Perpetuating the Pork Barrel: Policy Subsystems and American Democracy / Edition 1

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Overview

This book details the policy subsystems - links among members of Congress, interest groups, program beneficiaries, and federal and subnational government agencies - that blanket the American political landscape. Robert Stein and Kenneth Bickers have constructed a new data-base detailing federal outlays to congressional districts for each federal program, and use it to examine four myths about the impact of policy subsystems on American government and democratic practice. These include the myth that policy subsystems are a major contributor to the federal deficit; that, once created, federal programs grow inexorably and rarely die; that, to garner support for their programs, subsystem actors seek to universalize the geographic scope of program benefits; and that the flow of program benefits to constituencies in congressional districts ensures the reelection of legislators. The authors conclude with an appraisal of proposals for reforming the American political system, including a balanced budget amendment, a presidential line-item veto, term limitations, campaign finance reform, and the reorganization of congressional committees.
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Editorial Reviews

From the Publisher
"...a major contribution to the literature on the U.S. Congress and fiscal policy. It is not a narrow empirical study of federal spending that will be of interest only to academics. It offers a broad perspective....will be of interest to informed laypersons as well as scholars." Perspectives on Political Science

"...a comprehensive and well argued challenge to the theory of 'universalism' in explaining how and why federal funds are distributed throughout districts....This book is important for any student of institutions, especially those interested in Congress, interest groups or the federal bureaucracy. It presents a persuasive alternative model to universalism in explaining the distribution of federal funds. In addition, the Stein and Bickers model can be applied to other levels of government (i.e. state and local government), and across countries with different institutional arrangements. In sum, Perpetuating the Pork Barrel is a very well written book that is both theoretically and empirically strong." Congress and the Presidency

"The book rectifies previous research by showing that pork barrel politics is more interactive and complex than had been thought and reports interesting specific findings....This fine book should occupy an enduring place in the policy-making literature." Choice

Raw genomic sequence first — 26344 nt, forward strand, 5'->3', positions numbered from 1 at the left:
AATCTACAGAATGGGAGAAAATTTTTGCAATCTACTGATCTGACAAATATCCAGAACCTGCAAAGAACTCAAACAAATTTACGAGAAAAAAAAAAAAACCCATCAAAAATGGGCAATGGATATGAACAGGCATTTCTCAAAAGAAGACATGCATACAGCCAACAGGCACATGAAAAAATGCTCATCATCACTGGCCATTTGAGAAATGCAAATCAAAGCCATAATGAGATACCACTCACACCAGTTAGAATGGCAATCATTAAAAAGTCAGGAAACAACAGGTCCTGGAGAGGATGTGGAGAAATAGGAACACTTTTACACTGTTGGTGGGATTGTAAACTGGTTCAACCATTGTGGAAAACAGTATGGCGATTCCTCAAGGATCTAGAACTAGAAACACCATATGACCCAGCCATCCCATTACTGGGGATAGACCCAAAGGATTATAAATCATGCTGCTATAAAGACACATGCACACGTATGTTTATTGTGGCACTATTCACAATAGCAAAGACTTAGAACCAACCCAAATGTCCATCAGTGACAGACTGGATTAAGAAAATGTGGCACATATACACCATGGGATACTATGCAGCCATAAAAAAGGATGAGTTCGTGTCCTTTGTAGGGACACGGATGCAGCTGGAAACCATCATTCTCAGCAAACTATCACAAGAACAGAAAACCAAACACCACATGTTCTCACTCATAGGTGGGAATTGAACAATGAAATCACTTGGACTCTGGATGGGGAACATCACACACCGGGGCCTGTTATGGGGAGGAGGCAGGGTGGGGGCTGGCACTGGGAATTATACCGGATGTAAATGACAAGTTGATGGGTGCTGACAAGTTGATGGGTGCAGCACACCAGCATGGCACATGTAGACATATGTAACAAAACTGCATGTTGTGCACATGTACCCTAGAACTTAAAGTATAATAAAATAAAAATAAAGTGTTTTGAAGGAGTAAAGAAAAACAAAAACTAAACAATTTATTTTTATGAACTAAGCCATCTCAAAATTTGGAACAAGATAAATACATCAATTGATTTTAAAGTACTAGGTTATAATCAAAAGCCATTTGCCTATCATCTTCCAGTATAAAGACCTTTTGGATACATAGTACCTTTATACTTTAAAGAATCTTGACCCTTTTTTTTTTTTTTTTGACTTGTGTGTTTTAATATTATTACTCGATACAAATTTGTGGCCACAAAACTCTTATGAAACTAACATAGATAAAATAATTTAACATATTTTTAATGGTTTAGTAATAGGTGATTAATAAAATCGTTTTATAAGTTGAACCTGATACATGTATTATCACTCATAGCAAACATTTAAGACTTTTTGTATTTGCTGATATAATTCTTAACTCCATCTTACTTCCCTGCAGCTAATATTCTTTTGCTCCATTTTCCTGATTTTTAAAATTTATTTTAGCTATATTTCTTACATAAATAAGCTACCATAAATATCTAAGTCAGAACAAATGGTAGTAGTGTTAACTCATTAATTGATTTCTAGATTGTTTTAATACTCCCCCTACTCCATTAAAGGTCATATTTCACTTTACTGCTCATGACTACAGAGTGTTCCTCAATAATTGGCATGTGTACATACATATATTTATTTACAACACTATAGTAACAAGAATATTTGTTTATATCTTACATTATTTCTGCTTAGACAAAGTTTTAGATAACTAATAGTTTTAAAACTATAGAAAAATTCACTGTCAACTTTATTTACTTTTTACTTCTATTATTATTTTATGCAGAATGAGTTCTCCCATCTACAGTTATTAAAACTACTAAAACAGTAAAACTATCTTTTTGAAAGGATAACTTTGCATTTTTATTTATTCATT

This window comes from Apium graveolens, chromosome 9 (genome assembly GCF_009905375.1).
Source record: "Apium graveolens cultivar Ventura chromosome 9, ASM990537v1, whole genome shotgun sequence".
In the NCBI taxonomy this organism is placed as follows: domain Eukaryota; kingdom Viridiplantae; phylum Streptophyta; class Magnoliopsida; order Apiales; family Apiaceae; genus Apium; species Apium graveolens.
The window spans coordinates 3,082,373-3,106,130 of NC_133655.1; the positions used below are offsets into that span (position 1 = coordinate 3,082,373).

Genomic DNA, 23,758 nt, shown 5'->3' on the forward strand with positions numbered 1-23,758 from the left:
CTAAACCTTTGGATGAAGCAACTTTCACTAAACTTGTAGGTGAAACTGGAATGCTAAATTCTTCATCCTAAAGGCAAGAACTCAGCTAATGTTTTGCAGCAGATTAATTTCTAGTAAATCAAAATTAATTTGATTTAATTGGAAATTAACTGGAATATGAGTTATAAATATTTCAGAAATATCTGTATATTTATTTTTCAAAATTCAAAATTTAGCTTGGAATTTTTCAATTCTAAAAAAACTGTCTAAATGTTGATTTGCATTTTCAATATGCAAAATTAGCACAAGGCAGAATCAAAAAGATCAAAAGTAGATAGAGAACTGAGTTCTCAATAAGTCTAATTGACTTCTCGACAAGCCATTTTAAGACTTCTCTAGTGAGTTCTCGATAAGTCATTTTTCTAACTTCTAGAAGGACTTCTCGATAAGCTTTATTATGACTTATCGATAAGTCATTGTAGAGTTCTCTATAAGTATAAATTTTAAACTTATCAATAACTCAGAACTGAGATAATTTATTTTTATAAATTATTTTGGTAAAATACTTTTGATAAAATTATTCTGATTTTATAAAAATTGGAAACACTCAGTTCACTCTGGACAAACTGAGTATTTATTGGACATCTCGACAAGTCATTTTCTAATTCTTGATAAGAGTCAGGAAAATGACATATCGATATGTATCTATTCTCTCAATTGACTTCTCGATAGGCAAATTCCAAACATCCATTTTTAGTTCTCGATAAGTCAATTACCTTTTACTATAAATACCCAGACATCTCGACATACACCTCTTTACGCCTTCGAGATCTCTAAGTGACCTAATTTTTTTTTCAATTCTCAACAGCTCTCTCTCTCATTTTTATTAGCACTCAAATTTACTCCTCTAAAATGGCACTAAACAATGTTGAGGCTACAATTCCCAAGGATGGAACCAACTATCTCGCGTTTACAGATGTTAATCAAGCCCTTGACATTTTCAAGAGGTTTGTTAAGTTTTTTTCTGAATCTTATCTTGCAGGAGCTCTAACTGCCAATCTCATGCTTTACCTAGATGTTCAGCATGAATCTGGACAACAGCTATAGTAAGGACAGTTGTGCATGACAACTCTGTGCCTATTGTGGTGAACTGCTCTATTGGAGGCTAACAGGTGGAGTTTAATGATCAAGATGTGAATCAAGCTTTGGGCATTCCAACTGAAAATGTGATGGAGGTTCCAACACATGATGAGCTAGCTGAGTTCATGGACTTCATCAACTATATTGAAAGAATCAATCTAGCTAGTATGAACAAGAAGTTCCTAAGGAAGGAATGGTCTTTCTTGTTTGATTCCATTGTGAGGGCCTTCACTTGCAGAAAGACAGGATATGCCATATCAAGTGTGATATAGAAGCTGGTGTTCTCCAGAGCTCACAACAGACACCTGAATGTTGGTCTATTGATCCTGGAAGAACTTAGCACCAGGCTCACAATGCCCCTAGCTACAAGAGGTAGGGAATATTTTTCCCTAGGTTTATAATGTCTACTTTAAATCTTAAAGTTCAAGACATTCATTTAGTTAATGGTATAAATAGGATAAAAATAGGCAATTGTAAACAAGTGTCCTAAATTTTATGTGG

"Readers of this book will be impressed by the frequency with which the authors' findings call into question conventional wisdom and suggest alternative, yet reasonable interpretations for the existence of federal programs....[it] further refines our understanding of program inception, preservation, and expansion. As such, it will become expected reading for anyone hoping to fully understand policy subsystems." Journal of Politics

"...Stein and Bickers's Perpetuating the Pork Barrel refines our understanding of program inception, preservation, and expansion. As such, it will become expected reading for anyone hoping to gain a better understanding of policy subsystems." Michael K. Moore, The Journal of Politics

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Product Details

  • ISBN-13: 9780521595841
  • Publisher: Cambridge University Press
  • Publication date: 11/28/2010
  • Edition description: Reprint
  • Edition number: 1
  • Pages: 248
  • Product dimensions: 5.90 (w) x 9.00 (h) x 0.50 (d)

Table of Contents

Tables and figures
Acknowledgments
1 Policy subsystems and the pork barrel 3
2 The programmatic expansion of U.S. domestic spending 15
3 The geographic scope of domestic spending: A test of the universalism thesis 30
4 A portfolio theory of policy subsystems 47
5 Policy subsystem adaptability and resilience in the Reagan period 70
6 PAC contributions and the distribution of domestic assistance programs 90
7 Congressional elections and the pork barrel 118
8 Policy subsystems in practice and democratic theory 139
App. 1 Descriptive data base of domestic assistance programs 153
App. 2 Geographical data base of domestic assistance awards 157
App. 3 Programs by agency and policy type 161
App. 4 Departments and their distributive policy agencies 187
App. 5 Federal agencies in four cabinet departments: Budgetary changes proposed by the Reagan administration for FY1983 190
App. 6 Financial assistance programs by public law bundle 193
App. 7 PACs whose parent interest groups testified in hearings, grouped by public law and PAC coalition 196
App. 8 Roll call votes in the U.S. House of Representatives on nine public laws 201
App. 9 Probit results for House roll call votes on nine public laws 208
App. 10 Concepts and measures 212
Notes 215
Bibliography 219
Index 227
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